– The average altitude of the visible surface of Earth is 5 km altitude. Earth’s visible surface is two-thirds cloud cover, mainly in the upper half of the atmosphere – effective altitude 7.5 km – and one-third hard surface or open ocean – altitude zero – so the overall weighted average altitude of the visible surface is at an altitude of approx. 5 km.
– The average altitude of the visible surface of Mars is 1 km. Mars has very little cloud cover, but there are dust storms. On average, the visible surface is barely above the hard surface, call it 1 km for sake of argument.
Of course, simply referring to this as “the expected temperature of the visible surface, be that cloud cover or hard surface, at the average altitude of the visible surface” would have made the next logical leap too transparent, so I used the term “effective temperature” instead, a term whose meaning is not immediately obvious.
Trick 1 – the Diagonal Comparison
Having shown that I can plug numbers into equations and get the right answer, I then did a Diagonal Comparison. I compared the temperature of the visible surface (at a high altitude, now referred to as “effective temperature”) with the actual measured hard surface temperature (at zero altitude) and called the difference The Greenhouse Effect, which I explained with the hand wave “the excess… is the greenhouse effect of gases and clouds”.
It’s like saying that tomatoes are cheaper than potatoes, because 1 lb of tomatoes costs £1, but 5 lbs of potatoes costs £1.50!
Some more basic physics and maths
Having established the expected temperature at a certain altitude, it’s not difficult to estimate the temperature of the hard surface and to get your estimate to match up to measured temperatures.
The atmosphere gets cooler the higher up you go; which is another way of saying that it gets warmer as you descend to ground level. This is the lapse rate (which we call ‘adiabatic lapse rate’ to sound clever). The lapse rate is actually easy to work out. You just have to understand that the kinetic energy (heat) in air lower down is converted to potential energy as it rises (and vice versa); heat is ‘used’ to lift the air, this giving it more potential energy (and vice versa as it falls). You calculate the lapse rate as gravity ÷ specific heat capacity of the air.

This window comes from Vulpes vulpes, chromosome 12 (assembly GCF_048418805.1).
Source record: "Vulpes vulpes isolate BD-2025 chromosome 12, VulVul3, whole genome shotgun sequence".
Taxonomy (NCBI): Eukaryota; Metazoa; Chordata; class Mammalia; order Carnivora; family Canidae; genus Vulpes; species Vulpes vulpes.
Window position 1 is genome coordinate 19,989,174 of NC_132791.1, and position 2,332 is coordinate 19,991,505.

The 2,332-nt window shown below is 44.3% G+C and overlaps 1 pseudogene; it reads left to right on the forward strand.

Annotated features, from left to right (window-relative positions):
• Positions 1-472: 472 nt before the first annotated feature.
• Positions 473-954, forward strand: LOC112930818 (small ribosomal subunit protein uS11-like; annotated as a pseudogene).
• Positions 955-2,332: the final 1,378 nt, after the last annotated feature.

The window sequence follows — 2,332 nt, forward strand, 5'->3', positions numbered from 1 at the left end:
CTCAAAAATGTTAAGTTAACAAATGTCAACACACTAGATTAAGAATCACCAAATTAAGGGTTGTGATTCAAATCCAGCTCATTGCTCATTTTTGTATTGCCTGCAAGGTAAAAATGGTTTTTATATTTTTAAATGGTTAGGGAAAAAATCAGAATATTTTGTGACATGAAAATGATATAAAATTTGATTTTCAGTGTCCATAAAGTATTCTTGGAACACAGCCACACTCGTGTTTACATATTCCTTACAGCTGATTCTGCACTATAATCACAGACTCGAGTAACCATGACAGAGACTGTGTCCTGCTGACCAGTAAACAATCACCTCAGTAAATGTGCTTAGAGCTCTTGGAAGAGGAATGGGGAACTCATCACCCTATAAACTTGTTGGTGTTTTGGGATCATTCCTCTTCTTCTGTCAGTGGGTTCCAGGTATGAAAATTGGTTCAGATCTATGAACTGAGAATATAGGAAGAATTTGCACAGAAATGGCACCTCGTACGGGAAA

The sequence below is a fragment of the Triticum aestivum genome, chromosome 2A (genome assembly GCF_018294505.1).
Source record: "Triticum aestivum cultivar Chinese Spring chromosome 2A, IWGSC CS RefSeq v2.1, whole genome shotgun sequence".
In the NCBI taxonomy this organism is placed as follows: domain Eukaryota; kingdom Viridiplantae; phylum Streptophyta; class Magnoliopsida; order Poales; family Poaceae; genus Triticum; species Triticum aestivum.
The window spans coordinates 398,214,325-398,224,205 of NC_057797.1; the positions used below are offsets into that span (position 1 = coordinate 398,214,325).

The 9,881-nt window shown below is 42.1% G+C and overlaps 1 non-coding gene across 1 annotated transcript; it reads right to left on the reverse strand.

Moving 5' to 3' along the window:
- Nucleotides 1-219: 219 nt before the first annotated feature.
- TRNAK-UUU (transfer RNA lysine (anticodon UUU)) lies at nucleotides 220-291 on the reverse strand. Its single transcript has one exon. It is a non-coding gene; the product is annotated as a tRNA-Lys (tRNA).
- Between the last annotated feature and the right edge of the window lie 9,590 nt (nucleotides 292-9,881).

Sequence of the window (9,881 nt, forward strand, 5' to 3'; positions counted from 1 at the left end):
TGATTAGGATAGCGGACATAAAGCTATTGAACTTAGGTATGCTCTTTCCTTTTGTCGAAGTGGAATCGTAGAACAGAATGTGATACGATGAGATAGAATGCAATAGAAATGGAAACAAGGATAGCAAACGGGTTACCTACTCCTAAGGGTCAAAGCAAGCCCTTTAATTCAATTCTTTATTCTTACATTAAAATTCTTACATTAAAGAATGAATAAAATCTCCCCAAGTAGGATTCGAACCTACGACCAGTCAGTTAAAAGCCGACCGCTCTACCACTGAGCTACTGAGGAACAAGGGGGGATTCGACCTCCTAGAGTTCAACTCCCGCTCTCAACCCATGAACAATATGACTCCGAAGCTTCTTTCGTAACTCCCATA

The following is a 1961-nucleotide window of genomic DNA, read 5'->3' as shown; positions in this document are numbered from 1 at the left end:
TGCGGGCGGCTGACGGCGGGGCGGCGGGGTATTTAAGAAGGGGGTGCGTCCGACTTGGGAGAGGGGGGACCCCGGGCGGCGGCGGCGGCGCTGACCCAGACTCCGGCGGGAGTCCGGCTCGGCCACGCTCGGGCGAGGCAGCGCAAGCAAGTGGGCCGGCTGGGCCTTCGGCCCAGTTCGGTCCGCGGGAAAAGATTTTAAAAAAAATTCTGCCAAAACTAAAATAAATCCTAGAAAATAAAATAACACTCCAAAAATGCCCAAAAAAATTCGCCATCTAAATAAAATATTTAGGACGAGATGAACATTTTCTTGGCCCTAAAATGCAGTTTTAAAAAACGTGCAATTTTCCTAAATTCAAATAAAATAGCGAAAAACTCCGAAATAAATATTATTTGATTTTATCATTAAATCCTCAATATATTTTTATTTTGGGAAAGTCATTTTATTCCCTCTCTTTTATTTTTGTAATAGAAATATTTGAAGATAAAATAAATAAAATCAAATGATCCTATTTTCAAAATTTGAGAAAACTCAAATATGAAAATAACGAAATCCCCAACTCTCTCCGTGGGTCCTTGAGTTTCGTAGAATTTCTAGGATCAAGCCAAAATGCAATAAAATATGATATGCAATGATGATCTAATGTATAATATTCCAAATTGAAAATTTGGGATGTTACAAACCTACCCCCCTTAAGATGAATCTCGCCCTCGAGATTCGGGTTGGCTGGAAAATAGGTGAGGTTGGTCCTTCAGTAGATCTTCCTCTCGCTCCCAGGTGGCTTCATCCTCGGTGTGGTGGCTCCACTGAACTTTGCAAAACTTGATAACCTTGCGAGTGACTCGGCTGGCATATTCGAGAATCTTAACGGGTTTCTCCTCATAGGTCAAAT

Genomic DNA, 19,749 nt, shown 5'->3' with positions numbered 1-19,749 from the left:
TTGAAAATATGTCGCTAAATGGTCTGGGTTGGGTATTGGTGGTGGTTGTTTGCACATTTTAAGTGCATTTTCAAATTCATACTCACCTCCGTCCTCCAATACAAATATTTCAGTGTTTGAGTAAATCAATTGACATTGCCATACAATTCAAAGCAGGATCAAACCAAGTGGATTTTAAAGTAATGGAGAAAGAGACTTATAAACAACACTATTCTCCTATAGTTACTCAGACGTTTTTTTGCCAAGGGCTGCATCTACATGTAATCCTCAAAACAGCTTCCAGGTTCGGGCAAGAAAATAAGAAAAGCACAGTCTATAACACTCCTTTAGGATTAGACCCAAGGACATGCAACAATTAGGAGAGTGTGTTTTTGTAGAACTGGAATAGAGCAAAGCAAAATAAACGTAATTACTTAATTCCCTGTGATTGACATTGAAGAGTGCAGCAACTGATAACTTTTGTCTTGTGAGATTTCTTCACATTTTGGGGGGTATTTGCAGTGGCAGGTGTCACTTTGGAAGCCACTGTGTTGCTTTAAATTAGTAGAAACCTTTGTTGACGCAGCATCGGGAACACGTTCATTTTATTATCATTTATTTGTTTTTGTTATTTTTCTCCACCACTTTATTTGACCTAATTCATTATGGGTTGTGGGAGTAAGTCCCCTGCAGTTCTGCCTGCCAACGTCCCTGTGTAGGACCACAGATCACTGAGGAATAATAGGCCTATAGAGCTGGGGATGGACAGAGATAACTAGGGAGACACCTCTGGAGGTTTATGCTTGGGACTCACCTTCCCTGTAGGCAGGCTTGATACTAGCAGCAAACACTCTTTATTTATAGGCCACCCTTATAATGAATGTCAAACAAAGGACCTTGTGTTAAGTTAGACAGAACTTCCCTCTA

How to work out the lapse rate:
[What tickles me is that I openly admitted that water vapour and clouds reduce the lapse rate by one-third. Now that my followers have been forced to admit that the effect of CO2 must be far lower than they want it to be, they are falling back on the Positive Feedback effect of water vapour (and ignoring the inevitable clouds, which more than cancel it out).]
How to estimate the expected hard surface temperature – you start with the estimated effective temperature from above; multiply the lapse rate by the altitude of the visible surface and add them together. Stands to reason – the thicker the atmosphere (and lower the hard surface is relative to the cloud cover), the higher the temperature. The end results are very close to measured temperatures (unsurprisingly, because you can tweak all the variables a bit):